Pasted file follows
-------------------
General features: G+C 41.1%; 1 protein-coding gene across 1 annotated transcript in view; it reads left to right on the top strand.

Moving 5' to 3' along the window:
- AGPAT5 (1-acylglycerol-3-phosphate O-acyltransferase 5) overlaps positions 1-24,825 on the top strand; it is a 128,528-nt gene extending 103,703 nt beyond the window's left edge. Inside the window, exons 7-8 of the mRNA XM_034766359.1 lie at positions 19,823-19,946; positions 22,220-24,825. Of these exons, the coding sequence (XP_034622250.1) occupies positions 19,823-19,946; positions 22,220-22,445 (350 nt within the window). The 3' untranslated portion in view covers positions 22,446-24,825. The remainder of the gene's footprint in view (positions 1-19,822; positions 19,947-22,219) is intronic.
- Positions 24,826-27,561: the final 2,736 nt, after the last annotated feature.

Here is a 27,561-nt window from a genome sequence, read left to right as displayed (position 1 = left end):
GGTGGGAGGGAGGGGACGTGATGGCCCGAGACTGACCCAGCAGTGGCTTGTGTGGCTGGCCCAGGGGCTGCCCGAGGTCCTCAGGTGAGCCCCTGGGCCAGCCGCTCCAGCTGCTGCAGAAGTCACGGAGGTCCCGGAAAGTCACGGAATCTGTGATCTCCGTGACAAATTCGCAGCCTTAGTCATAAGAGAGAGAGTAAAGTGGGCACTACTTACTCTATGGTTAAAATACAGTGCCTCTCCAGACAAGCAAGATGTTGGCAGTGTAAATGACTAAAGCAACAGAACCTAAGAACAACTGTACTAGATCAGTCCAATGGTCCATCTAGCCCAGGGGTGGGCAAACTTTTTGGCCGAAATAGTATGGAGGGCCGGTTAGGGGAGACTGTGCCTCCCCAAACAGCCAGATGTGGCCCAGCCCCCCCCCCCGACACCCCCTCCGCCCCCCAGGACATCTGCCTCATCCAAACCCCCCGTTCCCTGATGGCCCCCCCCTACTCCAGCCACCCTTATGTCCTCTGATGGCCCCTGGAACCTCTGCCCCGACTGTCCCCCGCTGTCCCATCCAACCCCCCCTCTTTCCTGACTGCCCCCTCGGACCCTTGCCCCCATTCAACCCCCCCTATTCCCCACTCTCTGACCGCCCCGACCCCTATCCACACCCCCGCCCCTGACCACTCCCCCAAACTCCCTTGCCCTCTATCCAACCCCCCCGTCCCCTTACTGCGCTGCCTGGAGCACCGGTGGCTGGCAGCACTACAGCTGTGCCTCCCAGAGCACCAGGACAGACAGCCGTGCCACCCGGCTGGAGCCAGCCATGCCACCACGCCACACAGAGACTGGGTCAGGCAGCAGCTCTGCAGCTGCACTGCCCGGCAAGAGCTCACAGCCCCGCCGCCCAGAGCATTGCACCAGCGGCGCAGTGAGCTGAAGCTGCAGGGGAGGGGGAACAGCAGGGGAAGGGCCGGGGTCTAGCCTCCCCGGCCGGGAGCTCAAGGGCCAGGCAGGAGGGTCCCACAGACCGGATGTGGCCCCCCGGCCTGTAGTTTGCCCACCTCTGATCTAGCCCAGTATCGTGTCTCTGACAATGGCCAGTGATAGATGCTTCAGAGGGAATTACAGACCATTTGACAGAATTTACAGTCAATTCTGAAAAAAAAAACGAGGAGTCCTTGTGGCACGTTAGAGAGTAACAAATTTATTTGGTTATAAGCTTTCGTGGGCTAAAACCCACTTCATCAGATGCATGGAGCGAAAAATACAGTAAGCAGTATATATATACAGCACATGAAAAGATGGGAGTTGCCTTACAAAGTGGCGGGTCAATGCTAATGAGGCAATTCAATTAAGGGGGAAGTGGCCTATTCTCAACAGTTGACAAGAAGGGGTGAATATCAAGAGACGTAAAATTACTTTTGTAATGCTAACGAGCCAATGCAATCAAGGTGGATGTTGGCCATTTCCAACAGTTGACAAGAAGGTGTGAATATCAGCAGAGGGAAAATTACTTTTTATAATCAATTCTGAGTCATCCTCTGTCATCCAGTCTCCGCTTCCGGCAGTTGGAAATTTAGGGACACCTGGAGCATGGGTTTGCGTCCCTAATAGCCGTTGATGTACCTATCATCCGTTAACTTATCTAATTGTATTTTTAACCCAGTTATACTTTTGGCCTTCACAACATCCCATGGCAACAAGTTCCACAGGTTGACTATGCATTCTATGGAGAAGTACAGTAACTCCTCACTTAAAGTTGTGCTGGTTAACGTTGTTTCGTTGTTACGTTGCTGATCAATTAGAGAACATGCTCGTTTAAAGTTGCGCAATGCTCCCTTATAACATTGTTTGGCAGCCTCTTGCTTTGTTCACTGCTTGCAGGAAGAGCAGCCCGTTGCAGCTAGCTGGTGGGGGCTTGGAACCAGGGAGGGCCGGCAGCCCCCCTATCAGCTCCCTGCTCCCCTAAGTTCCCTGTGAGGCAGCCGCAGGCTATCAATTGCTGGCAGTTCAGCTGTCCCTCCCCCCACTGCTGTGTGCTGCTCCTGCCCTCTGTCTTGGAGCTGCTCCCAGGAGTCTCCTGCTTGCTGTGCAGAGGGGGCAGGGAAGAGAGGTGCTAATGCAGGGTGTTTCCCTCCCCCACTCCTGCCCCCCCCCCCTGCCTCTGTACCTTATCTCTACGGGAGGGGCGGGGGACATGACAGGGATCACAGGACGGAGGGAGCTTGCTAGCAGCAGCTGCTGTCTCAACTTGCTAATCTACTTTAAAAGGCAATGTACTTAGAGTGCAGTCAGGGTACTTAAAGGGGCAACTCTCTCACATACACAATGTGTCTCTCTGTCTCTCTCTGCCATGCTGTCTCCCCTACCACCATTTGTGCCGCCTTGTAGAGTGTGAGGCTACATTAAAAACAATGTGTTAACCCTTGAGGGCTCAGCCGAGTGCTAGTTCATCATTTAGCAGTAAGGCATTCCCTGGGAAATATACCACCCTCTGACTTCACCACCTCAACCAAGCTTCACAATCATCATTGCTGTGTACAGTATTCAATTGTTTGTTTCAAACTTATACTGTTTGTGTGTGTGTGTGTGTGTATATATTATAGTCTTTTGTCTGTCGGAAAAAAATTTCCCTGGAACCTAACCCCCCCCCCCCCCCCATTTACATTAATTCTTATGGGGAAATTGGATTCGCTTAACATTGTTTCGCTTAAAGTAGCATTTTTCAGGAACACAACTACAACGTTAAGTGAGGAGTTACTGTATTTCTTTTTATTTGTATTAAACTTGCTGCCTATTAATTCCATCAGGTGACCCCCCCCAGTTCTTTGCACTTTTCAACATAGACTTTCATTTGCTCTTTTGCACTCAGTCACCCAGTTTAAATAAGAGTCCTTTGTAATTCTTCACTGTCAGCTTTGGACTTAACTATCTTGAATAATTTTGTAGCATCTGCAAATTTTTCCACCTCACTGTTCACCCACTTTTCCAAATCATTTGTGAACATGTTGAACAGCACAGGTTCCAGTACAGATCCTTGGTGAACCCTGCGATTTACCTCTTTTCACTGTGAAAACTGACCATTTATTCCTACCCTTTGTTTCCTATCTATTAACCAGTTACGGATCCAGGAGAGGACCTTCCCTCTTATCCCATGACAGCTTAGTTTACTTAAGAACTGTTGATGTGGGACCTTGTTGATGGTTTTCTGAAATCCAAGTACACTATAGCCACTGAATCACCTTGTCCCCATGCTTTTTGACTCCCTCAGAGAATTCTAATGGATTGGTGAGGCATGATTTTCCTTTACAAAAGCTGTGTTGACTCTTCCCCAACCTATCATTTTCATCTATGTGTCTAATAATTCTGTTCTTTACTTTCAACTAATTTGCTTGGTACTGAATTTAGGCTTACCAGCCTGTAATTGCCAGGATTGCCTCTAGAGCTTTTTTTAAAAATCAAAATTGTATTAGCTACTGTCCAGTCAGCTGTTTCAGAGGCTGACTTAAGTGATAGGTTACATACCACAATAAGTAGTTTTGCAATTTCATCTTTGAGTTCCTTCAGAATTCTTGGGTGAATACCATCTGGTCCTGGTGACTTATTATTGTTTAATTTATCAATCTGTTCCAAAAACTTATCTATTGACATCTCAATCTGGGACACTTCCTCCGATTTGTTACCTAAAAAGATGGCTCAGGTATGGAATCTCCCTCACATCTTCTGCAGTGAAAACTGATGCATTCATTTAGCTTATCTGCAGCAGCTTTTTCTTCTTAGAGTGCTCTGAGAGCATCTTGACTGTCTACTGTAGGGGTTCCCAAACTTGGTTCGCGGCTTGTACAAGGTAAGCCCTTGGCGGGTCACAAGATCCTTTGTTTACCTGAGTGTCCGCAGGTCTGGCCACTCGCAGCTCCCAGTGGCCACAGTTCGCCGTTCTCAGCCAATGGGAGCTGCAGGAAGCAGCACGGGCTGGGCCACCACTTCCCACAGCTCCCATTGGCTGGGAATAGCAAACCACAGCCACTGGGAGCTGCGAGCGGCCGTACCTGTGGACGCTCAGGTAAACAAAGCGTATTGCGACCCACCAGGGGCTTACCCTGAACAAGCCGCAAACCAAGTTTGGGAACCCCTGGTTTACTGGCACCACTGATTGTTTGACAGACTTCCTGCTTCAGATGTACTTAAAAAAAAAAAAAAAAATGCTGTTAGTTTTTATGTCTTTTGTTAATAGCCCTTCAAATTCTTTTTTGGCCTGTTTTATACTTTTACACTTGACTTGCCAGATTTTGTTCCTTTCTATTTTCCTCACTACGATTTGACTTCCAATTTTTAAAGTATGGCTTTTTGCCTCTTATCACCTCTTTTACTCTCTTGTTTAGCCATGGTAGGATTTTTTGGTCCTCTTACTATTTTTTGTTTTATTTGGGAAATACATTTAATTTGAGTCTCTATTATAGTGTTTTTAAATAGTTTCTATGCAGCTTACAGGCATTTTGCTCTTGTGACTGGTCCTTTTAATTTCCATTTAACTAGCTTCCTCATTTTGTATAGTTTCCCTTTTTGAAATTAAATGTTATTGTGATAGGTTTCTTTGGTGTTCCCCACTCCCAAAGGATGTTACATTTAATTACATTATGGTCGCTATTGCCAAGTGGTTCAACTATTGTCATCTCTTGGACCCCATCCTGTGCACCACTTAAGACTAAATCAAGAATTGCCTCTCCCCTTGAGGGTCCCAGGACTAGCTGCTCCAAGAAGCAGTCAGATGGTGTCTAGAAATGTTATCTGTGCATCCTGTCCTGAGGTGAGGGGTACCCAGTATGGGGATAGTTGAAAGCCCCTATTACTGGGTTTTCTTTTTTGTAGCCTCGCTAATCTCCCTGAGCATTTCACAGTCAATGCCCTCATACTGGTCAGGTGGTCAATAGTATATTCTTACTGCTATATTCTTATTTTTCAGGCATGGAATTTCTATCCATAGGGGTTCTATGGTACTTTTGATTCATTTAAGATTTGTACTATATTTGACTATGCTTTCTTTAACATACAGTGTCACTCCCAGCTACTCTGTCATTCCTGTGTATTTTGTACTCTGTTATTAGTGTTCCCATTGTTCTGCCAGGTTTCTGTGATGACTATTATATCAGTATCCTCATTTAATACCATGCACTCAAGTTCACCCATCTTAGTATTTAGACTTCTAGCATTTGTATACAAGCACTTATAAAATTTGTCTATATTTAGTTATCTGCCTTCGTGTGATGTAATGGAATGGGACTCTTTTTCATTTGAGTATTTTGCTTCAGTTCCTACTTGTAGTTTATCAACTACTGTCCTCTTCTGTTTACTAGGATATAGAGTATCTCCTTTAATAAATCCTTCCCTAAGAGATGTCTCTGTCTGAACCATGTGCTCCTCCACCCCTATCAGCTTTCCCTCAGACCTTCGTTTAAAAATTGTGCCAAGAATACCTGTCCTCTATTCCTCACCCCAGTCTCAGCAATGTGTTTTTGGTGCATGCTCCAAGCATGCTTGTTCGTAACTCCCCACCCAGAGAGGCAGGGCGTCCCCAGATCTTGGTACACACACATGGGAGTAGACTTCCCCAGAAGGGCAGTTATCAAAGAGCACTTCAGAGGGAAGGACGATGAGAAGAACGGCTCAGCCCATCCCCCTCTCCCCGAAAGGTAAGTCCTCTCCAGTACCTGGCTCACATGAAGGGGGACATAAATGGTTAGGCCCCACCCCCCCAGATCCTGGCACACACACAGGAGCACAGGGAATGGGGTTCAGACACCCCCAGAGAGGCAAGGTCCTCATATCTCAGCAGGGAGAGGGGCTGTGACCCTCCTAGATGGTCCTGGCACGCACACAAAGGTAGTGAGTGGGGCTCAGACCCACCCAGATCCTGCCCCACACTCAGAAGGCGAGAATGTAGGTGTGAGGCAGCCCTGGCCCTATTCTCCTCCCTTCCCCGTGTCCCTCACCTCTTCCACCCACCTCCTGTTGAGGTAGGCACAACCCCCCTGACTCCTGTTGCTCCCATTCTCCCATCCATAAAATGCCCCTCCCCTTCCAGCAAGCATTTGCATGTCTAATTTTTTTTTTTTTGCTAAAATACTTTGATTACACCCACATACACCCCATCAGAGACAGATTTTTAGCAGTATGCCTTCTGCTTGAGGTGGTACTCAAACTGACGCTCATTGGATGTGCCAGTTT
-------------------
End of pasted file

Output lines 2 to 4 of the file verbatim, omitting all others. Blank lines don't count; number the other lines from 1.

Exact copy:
Moving 5' to 3' along the window:
- AGPAT5 (1-acylglycerol-3-phosphate O-acyltransferase 5) overlaps positions 1-24,825 on the top strand; it is a 128,528-nt gene extending 103,703 nt beyond the window's left edge. Inside the window, exons 7-8 of the mRNA XM_034766359.1 lie at positions 19,823-19,946; positions 22,220-24,825. Of these exons, the coding sequence (XP_034622250.1) occupies positions 19,823-19,946; positions 22,220-22,445 (350 nt within the window). The 3' untranslated portion in view covers positions 22,446-24,825. The remainder of the gene's footprint in view (positions 1-19,822; positions 19,947-22,219) is intronic.
- Positions 24,826-27,561: the final 2,736 nt, after the last annotated feature.